Paul has been contributing his expertise, by request, to The Law Handbook since 1984. Paul’s passion and hard work acting on behalf of people who have trouble with financial services, such as insurance companies, superannuation providers and financial planners, is a testament to his belief in the law being accessible. He sees The Law Handbook as an important resource because he believes that ‘it’s important that people have access to an uncomplicated statement of their rights’. In fact, he wrote an entire book, The Credit Handbook, to advise consumers in an accessible manner of their rights under the credit laws in Victoria, New South Wales, the ACT and Western Australia.

Paul travels quite a bit – and not just for pleasure. Paul’s practice is in Melbourne, Sydney, Brisbane and Western Australia, so he spends quite a lot of time on the move between those locations. When he does have time for non-work related travel, he enjoys travelling with his wife. On his last holiday, he spent a couple of months travelling around Scandinavia!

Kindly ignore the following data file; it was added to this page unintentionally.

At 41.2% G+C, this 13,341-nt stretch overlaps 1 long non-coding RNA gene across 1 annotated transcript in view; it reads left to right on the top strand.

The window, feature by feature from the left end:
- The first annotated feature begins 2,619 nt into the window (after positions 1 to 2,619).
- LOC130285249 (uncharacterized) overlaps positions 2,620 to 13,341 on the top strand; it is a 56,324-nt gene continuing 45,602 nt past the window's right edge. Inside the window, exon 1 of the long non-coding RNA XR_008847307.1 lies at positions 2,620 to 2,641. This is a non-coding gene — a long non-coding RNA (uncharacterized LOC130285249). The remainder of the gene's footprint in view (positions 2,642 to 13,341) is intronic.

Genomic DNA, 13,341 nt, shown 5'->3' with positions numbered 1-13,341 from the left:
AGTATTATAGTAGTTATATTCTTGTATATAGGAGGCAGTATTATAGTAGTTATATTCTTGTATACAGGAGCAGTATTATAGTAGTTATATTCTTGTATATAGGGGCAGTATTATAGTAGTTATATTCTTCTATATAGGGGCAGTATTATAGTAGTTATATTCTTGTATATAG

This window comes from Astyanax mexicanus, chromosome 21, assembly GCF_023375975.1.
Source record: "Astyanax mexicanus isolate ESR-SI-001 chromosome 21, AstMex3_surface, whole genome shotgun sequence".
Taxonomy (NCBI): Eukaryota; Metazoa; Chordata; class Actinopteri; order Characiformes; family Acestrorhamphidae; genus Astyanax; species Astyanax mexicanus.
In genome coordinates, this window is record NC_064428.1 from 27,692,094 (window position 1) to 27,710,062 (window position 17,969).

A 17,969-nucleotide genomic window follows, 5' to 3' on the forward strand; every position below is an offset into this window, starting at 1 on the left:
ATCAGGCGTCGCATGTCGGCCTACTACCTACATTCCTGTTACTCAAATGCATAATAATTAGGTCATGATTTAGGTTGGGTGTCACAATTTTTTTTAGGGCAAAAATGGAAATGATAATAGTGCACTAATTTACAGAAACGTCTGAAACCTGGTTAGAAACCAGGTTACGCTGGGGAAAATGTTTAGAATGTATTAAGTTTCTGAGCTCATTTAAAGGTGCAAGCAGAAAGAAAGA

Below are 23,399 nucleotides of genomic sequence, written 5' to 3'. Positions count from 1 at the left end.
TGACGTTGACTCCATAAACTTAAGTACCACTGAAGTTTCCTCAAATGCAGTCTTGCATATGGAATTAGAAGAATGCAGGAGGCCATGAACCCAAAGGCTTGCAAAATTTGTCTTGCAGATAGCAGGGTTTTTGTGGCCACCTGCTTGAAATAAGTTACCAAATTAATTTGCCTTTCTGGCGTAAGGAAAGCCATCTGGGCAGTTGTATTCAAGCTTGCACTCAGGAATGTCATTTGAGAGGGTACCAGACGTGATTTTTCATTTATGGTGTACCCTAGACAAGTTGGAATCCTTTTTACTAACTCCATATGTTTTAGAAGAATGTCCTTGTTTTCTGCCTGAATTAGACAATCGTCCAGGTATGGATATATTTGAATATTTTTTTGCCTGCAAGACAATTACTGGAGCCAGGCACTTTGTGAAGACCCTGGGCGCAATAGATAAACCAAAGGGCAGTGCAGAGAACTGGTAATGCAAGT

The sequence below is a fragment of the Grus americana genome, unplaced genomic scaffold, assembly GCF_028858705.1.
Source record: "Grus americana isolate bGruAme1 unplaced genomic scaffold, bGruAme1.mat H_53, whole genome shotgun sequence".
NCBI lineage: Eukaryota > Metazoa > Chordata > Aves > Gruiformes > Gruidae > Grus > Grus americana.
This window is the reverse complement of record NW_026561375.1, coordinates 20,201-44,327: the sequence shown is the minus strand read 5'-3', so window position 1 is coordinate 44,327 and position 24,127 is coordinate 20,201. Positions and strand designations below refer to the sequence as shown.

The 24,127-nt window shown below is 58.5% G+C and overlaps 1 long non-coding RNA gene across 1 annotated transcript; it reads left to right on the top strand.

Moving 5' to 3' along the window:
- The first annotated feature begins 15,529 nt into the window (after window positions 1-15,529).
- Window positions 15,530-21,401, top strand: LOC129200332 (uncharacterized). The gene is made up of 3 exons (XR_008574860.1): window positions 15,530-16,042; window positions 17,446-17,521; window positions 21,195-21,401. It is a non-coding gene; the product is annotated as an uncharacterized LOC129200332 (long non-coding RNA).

THE 2017 LAW HANDBOOK IS NOW AVAILABLE FOR PURCHASE IN HARD COPY, EBOOK AND INDIVIDUAL PDF CHAPTER FORMAT. The 39th edition of The Law Handbook includes updated entries for multiple areas of the law, and contains two new chapters: trade marks and sex work. The Law Handbook 2017 is available in hard copy, ebook and individual chapters and can be purchased from our online store.